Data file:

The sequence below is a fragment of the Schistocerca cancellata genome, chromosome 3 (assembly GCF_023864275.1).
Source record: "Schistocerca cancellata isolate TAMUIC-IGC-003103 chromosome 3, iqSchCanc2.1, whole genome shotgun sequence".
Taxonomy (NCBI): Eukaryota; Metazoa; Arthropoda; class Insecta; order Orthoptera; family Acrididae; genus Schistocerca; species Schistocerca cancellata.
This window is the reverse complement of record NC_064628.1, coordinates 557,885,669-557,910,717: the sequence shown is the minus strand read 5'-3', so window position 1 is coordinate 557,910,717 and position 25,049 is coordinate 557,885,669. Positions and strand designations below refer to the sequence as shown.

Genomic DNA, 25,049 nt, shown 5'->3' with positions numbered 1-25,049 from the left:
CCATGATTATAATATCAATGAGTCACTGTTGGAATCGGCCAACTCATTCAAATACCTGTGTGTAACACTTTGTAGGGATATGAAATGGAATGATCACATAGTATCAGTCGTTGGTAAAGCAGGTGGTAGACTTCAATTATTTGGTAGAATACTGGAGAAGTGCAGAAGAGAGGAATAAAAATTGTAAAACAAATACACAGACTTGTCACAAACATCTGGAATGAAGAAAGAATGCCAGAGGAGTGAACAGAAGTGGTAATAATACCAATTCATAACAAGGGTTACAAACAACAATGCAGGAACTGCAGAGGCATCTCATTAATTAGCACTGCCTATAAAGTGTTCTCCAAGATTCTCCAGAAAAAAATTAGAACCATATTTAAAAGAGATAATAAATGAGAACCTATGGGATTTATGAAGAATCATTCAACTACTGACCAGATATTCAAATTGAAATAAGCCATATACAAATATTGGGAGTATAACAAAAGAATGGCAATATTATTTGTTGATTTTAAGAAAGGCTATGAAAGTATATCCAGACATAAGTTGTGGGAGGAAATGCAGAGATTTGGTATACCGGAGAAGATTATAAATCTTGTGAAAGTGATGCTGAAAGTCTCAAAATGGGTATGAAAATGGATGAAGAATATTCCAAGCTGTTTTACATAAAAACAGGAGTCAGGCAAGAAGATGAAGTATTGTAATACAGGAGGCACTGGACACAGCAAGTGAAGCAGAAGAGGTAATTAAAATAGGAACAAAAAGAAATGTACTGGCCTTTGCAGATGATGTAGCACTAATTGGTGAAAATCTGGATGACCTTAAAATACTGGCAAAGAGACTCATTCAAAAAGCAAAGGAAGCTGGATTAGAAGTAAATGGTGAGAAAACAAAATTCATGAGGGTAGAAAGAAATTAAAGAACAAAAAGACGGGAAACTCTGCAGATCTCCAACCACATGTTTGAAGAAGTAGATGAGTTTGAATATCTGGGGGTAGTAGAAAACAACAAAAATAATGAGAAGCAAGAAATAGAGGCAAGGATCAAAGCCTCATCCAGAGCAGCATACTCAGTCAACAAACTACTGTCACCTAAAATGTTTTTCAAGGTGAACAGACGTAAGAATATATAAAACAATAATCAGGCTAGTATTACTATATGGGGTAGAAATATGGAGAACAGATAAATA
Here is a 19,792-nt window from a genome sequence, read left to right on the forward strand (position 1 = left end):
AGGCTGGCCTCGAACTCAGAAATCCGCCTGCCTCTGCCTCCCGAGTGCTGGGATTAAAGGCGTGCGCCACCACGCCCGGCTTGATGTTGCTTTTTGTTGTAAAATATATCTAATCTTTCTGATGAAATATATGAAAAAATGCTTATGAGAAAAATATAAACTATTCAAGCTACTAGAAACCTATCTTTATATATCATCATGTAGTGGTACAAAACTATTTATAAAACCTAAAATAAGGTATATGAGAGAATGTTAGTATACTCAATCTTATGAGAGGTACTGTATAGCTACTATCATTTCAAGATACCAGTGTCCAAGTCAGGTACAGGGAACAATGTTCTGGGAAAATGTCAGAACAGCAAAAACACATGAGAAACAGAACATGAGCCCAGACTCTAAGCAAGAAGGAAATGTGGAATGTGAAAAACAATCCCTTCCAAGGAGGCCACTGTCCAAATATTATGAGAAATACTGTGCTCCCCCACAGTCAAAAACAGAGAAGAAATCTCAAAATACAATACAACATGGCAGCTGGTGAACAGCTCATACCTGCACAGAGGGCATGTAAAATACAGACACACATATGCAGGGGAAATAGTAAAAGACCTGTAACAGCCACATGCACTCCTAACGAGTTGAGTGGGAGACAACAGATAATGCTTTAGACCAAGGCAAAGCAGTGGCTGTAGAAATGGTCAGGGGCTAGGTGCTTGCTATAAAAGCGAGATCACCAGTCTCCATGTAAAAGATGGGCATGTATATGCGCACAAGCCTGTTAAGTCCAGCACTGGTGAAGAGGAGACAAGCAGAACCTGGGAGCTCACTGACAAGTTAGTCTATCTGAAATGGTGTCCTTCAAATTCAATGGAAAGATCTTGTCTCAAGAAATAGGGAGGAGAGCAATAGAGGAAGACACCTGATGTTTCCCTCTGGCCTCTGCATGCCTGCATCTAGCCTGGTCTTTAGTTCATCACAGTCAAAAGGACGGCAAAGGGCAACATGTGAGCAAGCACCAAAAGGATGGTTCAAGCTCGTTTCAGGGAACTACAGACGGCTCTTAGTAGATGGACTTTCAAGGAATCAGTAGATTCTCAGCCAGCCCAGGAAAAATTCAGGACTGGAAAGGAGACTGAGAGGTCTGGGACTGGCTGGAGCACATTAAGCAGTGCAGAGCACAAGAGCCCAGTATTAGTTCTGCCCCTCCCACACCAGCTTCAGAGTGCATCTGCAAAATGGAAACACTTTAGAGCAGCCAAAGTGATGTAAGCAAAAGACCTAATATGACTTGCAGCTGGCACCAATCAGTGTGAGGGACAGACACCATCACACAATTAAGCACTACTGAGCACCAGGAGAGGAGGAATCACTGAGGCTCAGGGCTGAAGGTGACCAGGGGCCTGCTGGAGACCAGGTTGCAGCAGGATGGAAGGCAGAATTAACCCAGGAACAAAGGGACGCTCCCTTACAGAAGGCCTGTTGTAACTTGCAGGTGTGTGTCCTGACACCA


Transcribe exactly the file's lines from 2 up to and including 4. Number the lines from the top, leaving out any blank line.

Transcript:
Source record: "Schistocerca cancellata isolate TAMUIC-IGC-003103 chromosome 3, iqSchCanc2.1, whole genome shotgun sequence".
Taxonomy (NCBI): Eukaryota; Metazoa; Arthropoda; class Insecta; order Orthoptera; family Acrididae; genus Schistocerca; species Schistocerca cancellata.
This window is the reverse complement of record NC_064628.1, coordinates 557,885,669-557,910,717: the sequence shown is the minus strand read 5'-3', so window position 1 is coordinate 557,910,717 and position 25,049 is coordinate 557,885,669. Positions and strand designations below refer to the sequence as shown.